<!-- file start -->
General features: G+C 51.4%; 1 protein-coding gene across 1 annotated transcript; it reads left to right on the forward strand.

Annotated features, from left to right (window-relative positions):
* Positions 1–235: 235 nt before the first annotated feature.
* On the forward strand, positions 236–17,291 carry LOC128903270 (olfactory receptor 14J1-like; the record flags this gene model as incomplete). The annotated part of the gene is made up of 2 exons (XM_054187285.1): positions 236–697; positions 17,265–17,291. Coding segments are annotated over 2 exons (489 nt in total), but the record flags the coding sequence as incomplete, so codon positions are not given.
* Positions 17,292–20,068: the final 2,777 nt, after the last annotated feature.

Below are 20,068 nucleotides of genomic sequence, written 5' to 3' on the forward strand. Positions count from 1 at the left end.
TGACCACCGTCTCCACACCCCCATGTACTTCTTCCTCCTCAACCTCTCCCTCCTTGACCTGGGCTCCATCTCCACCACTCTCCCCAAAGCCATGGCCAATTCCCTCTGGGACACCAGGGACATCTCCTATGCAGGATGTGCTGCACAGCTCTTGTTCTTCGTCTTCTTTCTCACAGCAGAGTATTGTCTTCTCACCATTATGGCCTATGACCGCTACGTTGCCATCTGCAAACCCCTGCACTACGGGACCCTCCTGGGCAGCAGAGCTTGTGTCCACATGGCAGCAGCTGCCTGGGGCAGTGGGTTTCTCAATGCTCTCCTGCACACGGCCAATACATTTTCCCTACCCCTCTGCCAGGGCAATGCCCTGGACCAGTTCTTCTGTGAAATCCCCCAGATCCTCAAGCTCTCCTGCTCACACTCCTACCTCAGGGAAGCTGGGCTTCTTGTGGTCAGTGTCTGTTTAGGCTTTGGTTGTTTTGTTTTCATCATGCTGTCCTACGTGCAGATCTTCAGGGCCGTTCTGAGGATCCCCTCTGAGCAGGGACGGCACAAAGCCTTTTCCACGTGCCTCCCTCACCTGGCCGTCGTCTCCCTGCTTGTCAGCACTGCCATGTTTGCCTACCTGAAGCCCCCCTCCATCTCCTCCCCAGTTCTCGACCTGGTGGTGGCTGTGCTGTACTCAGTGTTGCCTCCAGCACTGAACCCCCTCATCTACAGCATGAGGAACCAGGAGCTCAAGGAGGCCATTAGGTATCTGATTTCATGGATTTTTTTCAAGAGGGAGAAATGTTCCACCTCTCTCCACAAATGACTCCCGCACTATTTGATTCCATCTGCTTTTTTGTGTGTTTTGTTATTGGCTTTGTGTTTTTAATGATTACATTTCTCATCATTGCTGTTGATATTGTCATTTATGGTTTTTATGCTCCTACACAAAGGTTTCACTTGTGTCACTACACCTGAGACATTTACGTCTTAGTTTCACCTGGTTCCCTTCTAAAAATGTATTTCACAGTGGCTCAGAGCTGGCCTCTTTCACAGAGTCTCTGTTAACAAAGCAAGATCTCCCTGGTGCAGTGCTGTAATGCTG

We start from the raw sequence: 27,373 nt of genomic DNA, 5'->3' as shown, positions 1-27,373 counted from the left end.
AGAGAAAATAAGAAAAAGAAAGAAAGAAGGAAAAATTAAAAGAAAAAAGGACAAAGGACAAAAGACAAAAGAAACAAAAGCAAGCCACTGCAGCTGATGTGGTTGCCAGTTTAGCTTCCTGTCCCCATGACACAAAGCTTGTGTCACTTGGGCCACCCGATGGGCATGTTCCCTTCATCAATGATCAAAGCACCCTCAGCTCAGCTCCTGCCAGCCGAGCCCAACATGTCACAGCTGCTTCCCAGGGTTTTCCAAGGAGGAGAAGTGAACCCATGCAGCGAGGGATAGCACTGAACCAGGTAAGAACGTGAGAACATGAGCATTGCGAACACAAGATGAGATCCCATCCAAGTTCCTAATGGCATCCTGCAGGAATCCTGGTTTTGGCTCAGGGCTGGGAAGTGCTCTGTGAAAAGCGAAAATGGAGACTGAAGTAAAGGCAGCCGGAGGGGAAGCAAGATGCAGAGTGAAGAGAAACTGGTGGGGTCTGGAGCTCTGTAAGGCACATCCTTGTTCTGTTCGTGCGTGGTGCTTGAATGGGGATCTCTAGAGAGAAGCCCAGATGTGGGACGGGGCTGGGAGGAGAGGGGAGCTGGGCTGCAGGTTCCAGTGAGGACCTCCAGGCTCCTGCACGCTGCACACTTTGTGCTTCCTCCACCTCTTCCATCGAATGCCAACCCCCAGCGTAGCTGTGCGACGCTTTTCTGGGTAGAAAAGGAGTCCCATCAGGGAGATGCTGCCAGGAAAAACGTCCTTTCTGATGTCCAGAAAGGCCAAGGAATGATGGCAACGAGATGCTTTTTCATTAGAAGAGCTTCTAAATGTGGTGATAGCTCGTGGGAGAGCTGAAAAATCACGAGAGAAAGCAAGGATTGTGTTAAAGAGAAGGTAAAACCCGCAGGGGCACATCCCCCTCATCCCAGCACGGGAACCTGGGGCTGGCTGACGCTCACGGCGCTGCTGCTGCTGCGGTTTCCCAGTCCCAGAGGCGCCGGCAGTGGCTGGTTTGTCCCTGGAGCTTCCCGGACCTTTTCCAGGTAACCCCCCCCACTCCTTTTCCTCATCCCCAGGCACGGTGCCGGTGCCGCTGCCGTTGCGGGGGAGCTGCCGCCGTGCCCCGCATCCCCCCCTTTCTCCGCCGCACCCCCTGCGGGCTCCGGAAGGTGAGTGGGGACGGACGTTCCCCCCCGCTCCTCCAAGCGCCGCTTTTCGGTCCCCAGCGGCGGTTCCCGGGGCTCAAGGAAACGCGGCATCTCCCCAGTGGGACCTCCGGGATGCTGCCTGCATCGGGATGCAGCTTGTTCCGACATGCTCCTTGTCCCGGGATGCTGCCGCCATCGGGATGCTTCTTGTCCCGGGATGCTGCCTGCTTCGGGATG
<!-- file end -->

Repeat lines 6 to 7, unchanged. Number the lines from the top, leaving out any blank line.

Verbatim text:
Below are 20,068 nucleotides of genomic sequence, written 5' to 3' on the forward strand. Positions count from 1 at the left end.
TGACCACCGTCTCCACACCCCCATGTACTTCTTCCTCCTCAACCTCTCCCTCCTTGACCTGGGCTCCATCTCCACCACTCTCCCCAAAGCCATGGCCAATTCCCTCTGGGACACCAGGGACATCTCCTATGCAGGATGTGCTGCACAGCTCTTGTTCTTCGTCTTCTTTCTCACAGCAGAGTATTGTCTTCTCACCATTATGGCCTATGACCGCTACGTTGCCATCTGCAAACCCCTGCACTACGGGACCCTCCTGGGCAGCAGAGCTTGTGTCCACATGGCAGCAGCTGCCTGGGGCAGTGGGTTTCTCAATGCTCTCCTGCACACGGCCAATACATTTTCCCTACCCCTCTGCCAGGGCAATGCCCTGGACCAGTTCTTCTGTGAAATCCCCCAGATCCTCAAGCTCTCCTGCTCACACTCCTACCTCAGGGAAGCTGGGCTTCTTGTGGTCAGTGTCTGTTTAGGCTTTGGTTGTTTTGTTTTCATCATGCTGTCCTACGTGCAGATCTTCAGGGCCGTTCTGAGGATCCCCTCTGAGCAGGGACGGCACAAAGCCTTTTCCACGTGCCTCCCTCACCTGGCCGTCGTCTCCCTGCTTGTCAGCACTGCCATGTTTGCCTACCTGAAGCCCCCCTCCATCTCCTCCCCAGTTCTCGACCTGGTGGTGGCTGTGCTGTACTCAGTGTTGCCTCCAGCACTGAACCCCCTCATCTACAGCATGAGGAACCAGGAGCTCAAGGAGGCCATTAGGTATCTGATTTCATGGATTTTTTTCAAGAGGGAGAAATGTTCCACCTCTCTCCACAAATGACTCCCGCACTATTTGATTCCATCTGCTTTTTTGTGTGTTTTGTTATTGGCTTTGTGTTTTTAATGATTACATTTCTCATCATTGCTGTTGATATTGTCATTTATGGTTTTTATGCTCCTACACAAAGGTTTCACTTGTGTCACTACACCTGAGACATTTACGTCTTAGTTTCACCTGGTTCCCTTCTAAAAATGTATTTCACAGTGGCTCAGAGCTGGCCTCTTTCACAGAGTCTCTGTTAACAAAGCAAGATCTCCCTGGTGCAGTGCTGTAATGCTG